The movie is about Clarice Starling, training for the FBI. She is tiny, but she is strong and confidant. She seeks out Hannibal Lecter for help in finding a serial killer plaguing the town. Hannibal is a cannibal, but also a genius and a psychologist. They have a lot in common, and they respect each other for their intelligence. There is a sense that Hannibal actually respects Clarice, - he looks out for her and helps her, and we sort of become found of him. I always got the sense that Hannibal killed that weird, pervvy inmate to show Clarice what he could do, and that he respected her. Her face when she finds out always seemed like evidence of this as well. The movie is not all character and drama, though. There is a lot of terror and tension and fear, and it always puts me on edge. There are so many chilling scenes, and we care about them so deeply because we like and can relate to the characters.
I love Clarice, as well. It's rare that there is a woman in a movie that could actually be a role model for girls. Clarice is tough and smart, and she doesn't back down. She suffers more for being a woman, but she deals with it and tries even harder to prove herself. She isn't going to let anyone drive her away from her goals or take away her ambition. I actually sort of was inspirited by her character. I'm an English major now, but ever since I saw this movie when I was younger, I had wanted to go into criminal justice or psychology. It sort of sparked an interest in true crime that I still have today. It's so nice to see a movie where a woman can kick ass and she doesn't have to wear booty shorts or a catsuit to do it.
On a different note, I did read in Ebert's essay that Anthony Hopkins had much less screen time than Clarice. She always stands out in my head as being a great heroine, but just like everyone else, I sort of love Hannibal, too. He's so fascinating, I can't help it! I was actually shocked when Ebert said he only had 16 minutes of screen time total, it seems like so much more because he has such an impression on me when I watch this.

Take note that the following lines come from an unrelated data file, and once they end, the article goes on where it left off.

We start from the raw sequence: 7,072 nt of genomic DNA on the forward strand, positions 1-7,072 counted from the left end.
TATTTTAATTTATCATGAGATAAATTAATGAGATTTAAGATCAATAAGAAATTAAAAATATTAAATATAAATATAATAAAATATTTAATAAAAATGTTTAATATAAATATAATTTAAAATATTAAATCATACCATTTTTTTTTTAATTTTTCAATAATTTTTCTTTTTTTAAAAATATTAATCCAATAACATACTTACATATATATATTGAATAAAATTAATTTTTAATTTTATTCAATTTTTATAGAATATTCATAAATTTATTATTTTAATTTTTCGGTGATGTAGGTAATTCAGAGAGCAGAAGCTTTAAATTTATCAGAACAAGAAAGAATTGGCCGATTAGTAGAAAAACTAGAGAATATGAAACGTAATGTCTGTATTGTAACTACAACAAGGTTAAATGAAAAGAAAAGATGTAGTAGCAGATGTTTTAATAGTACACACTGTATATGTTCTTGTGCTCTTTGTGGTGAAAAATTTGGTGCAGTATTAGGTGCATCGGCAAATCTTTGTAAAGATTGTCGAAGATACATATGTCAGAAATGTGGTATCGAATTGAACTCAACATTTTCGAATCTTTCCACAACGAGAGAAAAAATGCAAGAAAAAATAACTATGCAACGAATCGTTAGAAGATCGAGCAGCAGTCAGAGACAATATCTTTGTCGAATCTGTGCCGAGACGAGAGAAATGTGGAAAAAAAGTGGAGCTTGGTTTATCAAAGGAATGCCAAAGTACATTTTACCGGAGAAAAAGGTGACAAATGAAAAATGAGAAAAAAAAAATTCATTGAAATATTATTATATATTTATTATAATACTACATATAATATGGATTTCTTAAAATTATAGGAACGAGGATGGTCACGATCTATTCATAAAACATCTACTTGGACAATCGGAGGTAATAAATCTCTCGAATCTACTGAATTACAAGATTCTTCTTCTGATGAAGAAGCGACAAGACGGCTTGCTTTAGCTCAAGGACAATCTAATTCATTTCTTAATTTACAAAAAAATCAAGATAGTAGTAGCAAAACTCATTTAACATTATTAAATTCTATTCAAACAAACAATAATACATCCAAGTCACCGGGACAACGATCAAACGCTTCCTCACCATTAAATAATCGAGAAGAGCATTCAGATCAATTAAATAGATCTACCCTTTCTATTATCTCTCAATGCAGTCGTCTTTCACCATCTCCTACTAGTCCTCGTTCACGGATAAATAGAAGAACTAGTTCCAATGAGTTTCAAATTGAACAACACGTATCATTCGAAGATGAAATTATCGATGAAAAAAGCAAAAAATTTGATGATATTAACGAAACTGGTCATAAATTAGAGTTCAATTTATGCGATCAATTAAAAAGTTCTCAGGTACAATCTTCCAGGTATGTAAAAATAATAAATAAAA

I'm so sleepy, I wish I could keep writing but my eyes keep closing. I love this movie. The characters are so perfect and easy to care for. The scenes that deal with the horror and thriller elements are actually terrifying. The special effects held up really well - I still cringe at scenes, find myself watching it holding my breath because I've gotten so tense. I wish more horror and thriller movies put in characters that were more than just disposable, things to get killed off so they look icky and scare us for 10 seconds. We don't often come back to those movies to watch them again, except drunk with friends. We don't find ourselves thinking about the movie after it is over. Here, we have to think uncomfortable thoughts, like our love for Hannibal. Why? He's just charismatic enough that we can forget that he's a murderer? That's chilling. I love it.
This is just one of those movies that I never, ever get sick of watching. It has everything that I like, and all the elements blend so perfectly. I always am excited to watch this. If you haven't seen The Silence of the Lambs, I'm shocked. Go rent it immediately, especially if you like any sort of crime/horror/thriller sort of movie. If you've seen this movie before, read Ebert's essay, he says a lot of really interesting and observant things about the themes in both story and cinematography. Now, I must sleep, lest I pass out right here, where my alarm will not wake me and I will oversleep until noon.
Ebert's Great Movie Essay on The Silence of the Lambs